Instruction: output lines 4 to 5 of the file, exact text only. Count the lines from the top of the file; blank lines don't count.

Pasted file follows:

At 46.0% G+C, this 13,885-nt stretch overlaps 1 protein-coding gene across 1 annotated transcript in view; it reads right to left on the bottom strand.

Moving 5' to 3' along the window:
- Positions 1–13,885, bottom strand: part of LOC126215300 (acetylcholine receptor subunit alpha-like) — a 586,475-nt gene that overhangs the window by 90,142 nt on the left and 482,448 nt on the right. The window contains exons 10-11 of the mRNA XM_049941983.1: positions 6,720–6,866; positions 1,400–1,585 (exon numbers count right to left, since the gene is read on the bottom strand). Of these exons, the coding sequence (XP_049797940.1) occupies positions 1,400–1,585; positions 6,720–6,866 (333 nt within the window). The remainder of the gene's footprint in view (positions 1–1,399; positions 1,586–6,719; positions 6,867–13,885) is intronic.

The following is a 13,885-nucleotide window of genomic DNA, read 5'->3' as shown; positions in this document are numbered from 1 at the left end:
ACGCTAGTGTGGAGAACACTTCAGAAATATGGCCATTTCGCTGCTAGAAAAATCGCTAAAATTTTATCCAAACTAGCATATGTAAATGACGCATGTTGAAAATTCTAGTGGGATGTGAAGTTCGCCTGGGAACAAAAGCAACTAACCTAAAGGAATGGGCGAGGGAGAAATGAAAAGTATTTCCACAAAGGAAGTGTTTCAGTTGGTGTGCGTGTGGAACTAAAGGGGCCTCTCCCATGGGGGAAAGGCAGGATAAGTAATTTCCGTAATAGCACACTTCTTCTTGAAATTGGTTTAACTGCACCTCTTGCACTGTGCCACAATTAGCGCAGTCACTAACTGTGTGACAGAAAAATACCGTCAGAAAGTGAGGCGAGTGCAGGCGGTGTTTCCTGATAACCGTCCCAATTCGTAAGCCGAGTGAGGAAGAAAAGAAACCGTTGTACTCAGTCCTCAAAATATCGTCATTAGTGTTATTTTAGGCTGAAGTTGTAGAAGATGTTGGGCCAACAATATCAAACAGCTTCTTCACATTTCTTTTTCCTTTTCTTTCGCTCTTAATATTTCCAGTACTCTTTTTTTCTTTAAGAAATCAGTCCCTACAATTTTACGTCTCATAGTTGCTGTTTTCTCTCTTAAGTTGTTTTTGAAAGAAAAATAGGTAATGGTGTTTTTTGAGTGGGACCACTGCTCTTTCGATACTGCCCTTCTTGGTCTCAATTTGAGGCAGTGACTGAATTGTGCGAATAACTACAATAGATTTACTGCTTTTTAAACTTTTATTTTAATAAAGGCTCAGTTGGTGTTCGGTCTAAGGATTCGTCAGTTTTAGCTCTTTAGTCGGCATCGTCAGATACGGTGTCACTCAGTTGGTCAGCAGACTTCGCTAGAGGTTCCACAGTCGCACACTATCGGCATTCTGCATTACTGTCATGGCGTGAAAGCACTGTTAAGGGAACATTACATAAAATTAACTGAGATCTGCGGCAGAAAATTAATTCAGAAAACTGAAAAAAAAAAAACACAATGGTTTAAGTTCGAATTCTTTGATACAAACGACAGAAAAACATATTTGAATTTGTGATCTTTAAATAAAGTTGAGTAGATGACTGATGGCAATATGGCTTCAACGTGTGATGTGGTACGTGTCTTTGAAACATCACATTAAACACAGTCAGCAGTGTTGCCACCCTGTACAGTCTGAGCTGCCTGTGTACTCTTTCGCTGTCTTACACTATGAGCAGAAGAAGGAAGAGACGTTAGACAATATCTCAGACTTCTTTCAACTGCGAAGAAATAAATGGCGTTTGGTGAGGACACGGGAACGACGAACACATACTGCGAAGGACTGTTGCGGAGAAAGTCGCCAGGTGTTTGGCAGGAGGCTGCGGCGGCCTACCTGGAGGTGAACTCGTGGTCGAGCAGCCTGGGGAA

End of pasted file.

The following is a 13,885-nucleotide window of genomic DNA, read 5'->3' as shown; positions in this document are numbered from 1 at the left end:
ACGCTAGTGTGGAGAACACTTCAGAAATATGGCCATTTCGCTGCTAGAAAAATCGCTAAAATTTTATCCAAACTAGCATATGTAAATGACGCATGTTGAAAATTCTAGTGGGATGTGAAGTTCGCCTGGGAACAAAAGCAACTAACCTAAAGGAATGGGCGAGGGAGAAATGAAAAGTATTTCCACAAAGGAAGTGTTTCAGTTGGTGTGCGTGTGGAACTAAAGGGGCCTCTCCCATGGGGGAAAGGCAGGATAAGTAATTTCCGTAATAGCACACTTCTTCTTGAAATTGGTTTAACTGCACCTCTTGCACTGTGCCACAATTAGCGCAGTCACTAACTGTGTGACAGAAAAATACCGTCAGAAAGTGAGGCGAGTGCAGGCGGTGTTTCCTGATAACCGTCCCAATTCGTAAGCCGAGTGAGGAAGAAAAGAAACCGTTGTACTCAGTCCTCAAAATATCGTCATTAGTGTTATTTTAGGCTGAAGTTGTAGAAGATGTTGGGCCAACAATATCAAACAGCTTCTTCACATTTCTTTTTCCTTTTCTTTCGCTCTTAATATTTCCAGTACTCTTTTTTTCTTTAAGAAATCAGTCCCTACAATTTTACGTCTCATAGTTGCTGTTTTCTCTCTTAAGTTGTTTTTGAAAGAAAAATAGGTAATGGTGTTTTTTGAGTGGGACCACTGCTCTTTCGATACTGCCCTTCTTGGTCTCAATTTGAGGCAGTGACTGAATTGTGCGAATAACTACAATAGATTTACTGCTTTTTAAACTTTTATTTTAATAAAGGCTCAGTTGGTGTTCGGTCTAAGGATTCGTCAGTTTTAGCTCTTTAGTCGGCATCGTCAGATACGGTGTCACTCAGTTGGTCAGCAGACTTCGCTAGAGGTTCCACAGTCGCACACTATCGGCATTCTGCATTACTGTCATGGCGTGAAAGCACTGTTAAGGGAACATTACATAAAATTAACTGAGATCTGCGGCAGAAAATTAATTCAGAAAACTGAAAAAAAAAAAACACAATGGTTTAAGTTCGAATTCTTTGATACAAACGACAGAAAAACATATTTGAATTTGTGATCTTTAAATAAAGTTGAGTAGATGACTGATGGCAATATGGCTTCAACGTGTGATGTGGTACGTGTCTTTGAAACATCACATTAAACACAGTCAGCAGTGTTGCCACCCTGTACAGTCTGAGCTGCCTGTGTACTCTTTCGCTGTCTTACACTATGAGCAGAAGAAGGAAGAGACGTTAGACAATATCTCAGACTTCTTTCAACTGCGAAGAAATAAATGGCGTTTGGTGAGGACACGGGAACGACGAACACATACTGCGAAGGACTGTTGCGGAGAAAGTCGCCAGGTGTTTGGCAGGAGGCTGCGGCGGCCTACCTGGAGGTGAACTCGTGGTCGAGCAGCCTGGGGAA